As part of an ever popular international pet trade market, and incidentally along paths of human travel, many exotic animals have been removed from their native lands and landed where they are not necessarily welcome arrivals. Among these invasive species are a growing number of Burmese pythons, which have taken up residence in the wetlands of Florida, courtesy of overwhelmed pet owners and hurricane-hit animal warehouses.
Accidentally or intentionally released pythons and other exotic animals, such as parrots, reptiles, and lizards are inhabiting dry as well as wet habitats, and feeding on or competing with native species. Giant pythons are well-adapted for success in Florida, where the habitat is similar to their Asian home. Although they are non-venomous, pythons are among the largest snakes in the world, reaching up to twenty-six feet long. Their size and power makes them one of the top predators in Florida’s Everglades National Park, taking on even the alligators, and posing a threat to many of the indigenous and endangered species.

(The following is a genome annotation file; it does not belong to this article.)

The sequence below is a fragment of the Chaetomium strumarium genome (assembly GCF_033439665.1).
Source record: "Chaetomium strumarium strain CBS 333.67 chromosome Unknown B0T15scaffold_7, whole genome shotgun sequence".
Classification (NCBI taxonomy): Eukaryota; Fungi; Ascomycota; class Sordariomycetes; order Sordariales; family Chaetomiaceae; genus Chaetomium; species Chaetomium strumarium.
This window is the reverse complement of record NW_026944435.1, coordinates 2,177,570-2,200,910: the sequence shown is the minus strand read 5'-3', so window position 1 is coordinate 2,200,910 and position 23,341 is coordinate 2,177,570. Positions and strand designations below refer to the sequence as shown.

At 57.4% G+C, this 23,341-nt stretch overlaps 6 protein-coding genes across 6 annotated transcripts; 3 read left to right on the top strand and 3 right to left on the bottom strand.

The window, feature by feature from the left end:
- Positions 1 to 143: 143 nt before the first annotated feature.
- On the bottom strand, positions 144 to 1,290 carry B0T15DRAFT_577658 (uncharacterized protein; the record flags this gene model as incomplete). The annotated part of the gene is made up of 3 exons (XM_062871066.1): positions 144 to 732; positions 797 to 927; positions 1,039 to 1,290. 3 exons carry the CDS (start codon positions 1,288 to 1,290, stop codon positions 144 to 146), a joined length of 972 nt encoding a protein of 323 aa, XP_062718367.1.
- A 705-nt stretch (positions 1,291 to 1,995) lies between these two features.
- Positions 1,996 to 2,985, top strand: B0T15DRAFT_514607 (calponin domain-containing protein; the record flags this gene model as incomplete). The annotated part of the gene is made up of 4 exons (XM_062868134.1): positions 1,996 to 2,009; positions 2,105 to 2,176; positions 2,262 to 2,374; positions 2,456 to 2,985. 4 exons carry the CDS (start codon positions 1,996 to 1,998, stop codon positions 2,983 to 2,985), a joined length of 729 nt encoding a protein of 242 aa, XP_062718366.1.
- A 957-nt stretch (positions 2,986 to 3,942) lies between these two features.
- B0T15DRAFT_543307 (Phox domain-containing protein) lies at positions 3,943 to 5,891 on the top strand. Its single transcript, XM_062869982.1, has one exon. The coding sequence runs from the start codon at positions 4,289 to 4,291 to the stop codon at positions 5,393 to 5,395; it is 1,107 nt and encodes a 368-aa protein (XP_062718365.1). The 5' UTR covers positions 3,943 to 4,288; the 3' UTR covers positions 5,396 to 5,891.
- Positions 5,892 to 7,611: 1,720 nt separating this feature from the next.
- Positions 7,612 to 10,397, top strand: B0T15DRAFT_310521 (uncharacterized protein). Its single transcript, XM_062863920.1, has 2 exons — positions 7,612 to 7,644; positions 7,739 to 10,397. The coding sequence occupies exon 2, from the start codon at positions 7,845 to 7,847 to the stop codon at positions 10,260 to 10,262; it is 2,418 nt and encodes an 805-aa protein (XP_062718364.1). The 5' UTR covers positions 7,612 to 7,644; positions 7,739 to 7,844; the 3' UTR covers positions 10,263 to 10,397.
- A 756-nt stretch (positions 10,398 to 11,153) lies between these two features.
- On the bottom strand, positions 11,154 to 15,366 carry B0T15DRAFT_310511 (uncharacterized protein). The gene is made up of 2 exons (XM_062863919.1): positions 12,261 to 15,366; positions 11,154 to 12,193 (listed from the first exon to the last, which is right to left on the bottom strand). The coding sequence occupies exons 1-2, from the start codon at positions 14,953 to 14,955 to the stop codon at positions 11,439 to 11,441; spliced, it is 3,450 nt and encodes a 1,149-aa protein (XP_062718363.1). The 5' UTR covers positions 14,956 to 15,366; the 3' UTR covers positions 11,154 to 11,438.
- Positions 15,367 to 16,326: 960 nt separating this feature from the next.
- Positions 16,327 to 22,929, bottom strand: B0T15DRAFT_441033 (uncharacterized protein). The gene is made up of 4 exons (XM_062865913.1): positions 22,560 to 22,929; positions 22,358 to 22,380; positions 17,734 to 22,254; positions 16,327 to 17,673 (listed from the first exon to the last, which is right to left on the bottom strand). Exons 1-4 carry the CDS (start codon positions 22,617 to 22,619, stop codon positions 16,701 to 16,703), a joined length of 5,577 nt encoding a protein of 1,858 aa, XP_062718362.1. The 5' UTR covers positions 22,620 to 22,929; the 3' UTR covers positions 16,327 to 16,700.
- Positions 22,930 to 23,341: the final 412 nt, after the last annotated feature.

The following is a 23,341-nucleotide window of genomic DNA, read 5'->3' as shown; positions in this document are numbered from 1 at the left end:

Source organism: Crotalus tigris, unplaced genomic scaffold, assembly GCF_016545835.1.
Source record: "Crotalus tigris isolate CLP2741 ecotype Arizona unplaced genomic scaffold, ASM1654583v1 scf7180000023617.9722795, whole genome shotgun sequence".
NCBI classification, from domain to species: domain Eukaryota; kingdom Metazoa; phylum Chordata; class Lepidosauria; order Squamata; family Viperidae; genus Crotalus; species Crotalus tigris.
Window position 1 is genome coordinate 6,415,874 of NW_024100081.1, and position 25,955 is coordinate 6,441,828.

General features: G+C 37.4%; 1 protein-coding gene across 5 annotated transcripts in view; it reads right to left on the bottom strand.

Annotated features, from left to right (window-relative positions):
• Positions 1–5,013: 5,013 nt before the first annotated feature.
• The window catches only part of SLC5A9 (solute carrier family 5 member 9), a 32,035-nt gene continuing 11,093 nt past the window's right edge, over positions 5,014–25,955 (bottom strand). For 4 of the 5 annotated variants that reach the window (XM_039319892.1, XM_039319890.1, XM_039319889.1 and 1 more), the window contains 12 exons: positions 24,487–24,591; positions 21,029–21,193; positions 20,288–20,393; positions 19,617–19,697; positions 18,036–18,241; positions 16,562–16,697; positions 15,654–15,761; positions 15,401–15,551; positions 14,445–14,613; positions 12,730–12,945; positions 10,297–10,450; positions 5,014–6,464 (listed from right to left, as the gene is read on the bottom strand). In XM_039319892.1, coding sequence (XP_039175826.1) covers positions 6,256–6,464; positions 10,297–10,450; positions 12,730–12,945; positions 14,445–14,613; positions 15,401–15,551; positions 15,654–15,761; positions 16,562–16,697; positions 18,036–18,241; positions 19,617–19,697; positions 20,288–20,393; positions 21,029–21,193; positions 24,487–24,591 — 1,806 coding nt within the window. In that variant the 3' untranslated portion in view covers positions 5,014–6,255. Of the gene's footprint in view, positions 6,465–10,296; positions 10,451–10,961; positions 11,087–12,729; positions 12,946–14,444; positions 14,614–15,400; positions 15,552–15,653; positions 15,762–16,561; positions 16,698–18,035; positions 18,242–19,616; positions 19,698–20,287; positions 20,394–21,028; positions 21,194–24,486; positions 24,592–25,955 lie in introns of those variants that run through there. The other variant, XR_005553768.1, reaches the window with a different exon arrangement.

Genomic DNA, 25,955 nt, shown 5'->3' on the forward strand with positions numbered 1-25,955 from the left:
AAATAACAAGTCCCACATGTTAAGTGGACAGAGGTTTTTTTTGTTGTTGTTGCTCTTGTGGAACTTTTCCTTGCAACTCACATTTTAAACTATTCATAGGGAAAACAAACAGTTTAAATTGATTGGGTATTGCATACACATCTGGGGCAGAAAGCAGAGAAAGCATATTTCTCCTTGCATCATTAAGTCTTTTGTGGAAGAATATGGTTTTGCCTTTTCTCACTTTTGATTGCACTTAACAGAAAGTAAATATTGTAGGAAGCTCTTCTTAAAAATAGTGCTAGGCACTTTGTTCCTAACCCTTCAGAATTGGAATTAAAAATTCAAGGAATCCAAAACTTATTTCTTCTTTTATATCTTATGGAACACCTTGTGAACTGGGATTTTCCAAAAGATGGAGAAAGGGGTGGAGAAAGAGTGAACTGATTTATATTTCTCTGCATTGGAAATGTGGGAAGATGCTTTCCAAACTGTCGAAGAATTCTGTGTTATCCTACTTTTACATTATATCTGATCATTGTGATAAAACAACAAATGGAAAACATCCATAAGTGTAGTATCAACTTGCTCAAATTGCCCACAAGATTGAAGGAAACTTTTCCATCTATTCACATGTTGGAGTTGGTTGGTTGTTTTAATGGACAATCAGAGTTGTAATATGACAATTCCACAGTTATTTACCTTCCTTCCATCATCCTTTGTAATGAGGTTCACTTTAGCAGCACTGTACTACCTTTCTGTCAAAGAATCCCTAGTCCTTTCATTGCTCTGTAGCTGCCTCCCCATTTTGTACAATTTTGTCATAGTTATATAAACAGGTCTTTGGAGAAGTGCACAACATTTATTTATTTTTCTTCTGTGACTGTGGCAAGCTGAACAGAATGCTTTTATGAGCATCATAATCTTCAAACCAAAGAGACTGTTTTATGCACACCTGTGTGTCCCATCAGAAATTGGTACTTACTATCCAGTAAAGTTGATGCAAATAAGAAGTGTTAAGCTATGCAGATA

NATURE follows teams of scientists and hunters as they use their vast knowledge of snakes and their prey to uncover the impact of the pythons on the park’s fragile ecosystems. Herpetologist Shawn Heflick uses some innovative techniques to observe the mechanics of the snake’s bite, while scientists Stephen Secor and Skip Snow employ advanced technology to analyze the ways in which pythons swallow and digest animals that can be more than half their own body size. Watch as a wild python ingests an alligator whole.
Journey with NATURE as it investigates what comes next in the story of the Invasion of the Giant Pythons.